Costa Rica has more than 121 volcanic formations, with seven of them being active.

In San Jose, I was introduced to a wonderful dish called a patacon. Its a flatted plantain layered with tomato pico, marinated chicken, refried beans, guacamole, and red onions. It was so fresh and delicious. i could go for one of those right now! I also tried the empanadas just about everywhere around the country. Each restaurant had a different take on it. They were usually chicken, but sometimes beef. The tortilla was either made of a plantain, flour, or corn. The filling was where the major differences were. They ranged from cheesy chicken, to marinated salty, savory chicken infused with herbs. I even had one from a chocolate factory in Monteverde with ground beef, onions, pepper, raisins, and boiled eggs.

TIP #4: Steer clear of the Chinese food

20140828_080341There is a lot of speculation around cheap, fast food grade Chinese food, and the meats they use. We’ve all heard that they use rat, cat, dog, and other animals in place of chicken. This is highly unlikely in the US because there is so much regulation in the food service industry. However, in Costa Rica there is far less regulation.

I am aware that Chinese customs are different from American customs, and that you can purchase dog meat at the farmer’s market in China. However, in Costa Rica I’m pretty sure I ate some type of rodent meat. Before you get offended and storm off of my site, just hear me out. On my Ecuador page you’ll see that I tried a local delicacy called cuy, also known as guinea pig. In the wild, guinea pigs are more like rodents and less like pets. Their lifestyles are similar to that of rodents and they have a very distinct taste, modeling after what they themselves have eaten. The chicken I had at a Chinese fast casual restaurant in San Jose, Costa Rica tasted eerily similar. Trust me, pass on the Chinese food.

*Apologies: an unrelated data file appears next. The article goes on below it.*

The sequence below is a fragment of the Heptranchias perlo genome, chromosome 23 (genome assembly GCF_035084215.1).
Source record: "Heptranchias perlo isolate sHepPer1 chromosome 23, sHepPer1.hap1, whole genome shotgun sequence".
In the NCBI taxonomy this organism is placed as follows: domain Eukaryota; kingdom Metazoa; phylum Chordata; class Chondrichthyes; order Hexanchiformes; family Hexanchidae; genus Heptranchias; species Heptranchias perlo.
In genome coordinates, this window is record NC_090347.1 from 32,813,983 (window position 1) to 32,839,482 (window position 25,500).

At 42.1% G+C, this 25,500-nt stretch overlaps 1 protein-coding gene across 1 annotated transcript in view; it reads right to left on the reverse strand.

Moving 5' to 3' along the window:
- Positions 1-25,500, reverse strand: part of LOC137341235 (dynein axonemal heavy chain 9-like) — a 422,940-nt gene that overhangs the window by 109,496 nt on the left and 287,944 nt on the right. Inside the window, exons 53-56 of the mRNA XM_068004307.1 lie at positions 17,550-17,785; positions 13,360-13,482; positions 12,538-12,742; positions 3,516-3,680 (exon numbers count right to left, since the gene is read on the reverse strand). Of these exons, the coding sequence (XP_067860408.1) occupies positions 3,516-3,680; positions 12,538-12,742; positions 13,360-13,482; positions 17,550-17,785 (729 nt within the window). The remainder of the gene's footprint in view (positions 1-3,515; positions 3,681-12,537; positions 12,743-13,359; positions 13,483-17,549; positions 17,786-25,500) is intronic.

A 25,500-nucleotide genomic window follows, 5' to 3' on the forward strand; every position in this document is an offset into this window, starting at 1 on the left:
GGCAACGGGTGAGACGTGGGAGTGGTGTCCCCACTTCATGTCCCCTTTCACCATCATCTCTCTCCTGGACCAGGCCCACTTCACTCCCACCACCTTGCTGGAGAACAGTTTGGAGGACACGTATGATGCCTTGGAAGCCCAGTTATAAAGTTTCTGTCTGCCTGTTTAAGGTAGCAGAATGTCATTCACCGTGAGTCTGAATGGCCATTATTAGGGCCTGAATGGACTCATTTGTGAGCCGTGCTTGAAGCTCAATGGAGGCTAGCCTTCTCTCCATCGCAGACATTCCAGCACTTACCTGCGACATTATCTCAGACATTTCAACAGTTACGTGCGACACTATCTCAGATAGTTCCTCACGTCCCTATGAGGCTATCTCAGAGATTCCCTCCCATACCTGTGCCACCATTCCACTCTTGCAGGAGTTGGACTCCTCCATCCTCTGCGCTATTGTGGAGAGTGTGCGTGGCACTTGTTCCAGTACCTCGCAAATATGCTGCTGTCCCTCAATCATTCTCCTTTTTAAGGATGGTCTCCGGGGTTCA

TIP #5: Eat smaller meals throughout the day20140827_143542

Moving onto a lighter subject, there are very good “snacks” in Costa Rica. If you eat a light breakfast, lunch, and dinner, you’ll have room to squeeze in a few snacks, and it’ll be totally worth it. We happened upon a giant flea market, seeking shelter during heavy rainfall. Deep inside we found this life altering beverage. I give you “guanabana.” It’s made from a fruit that tastes like a white cherry slushy. So, so delicious.

Cosechas & Empanadas

My favorite little spot was called Cosechas. The basically severed fresh fruit smoothies & milkshakes. It’s like the Smoothie King of Latin America. They essentially blend whatever fruits you want with fresh coconut water or cows milk.

My favorite combination was avocado-banana-mango-pineapple. There’s nothing too special about this place, but everything is as fresh as it gets. Get me Cosechas and I’m a happy camper! Costa Rica was a beautiful country with beautiful people and wonderful healthy food options. Overall I’d give this eat-cation 5 stars because the food, prices, and service were amazing! Pura Vida!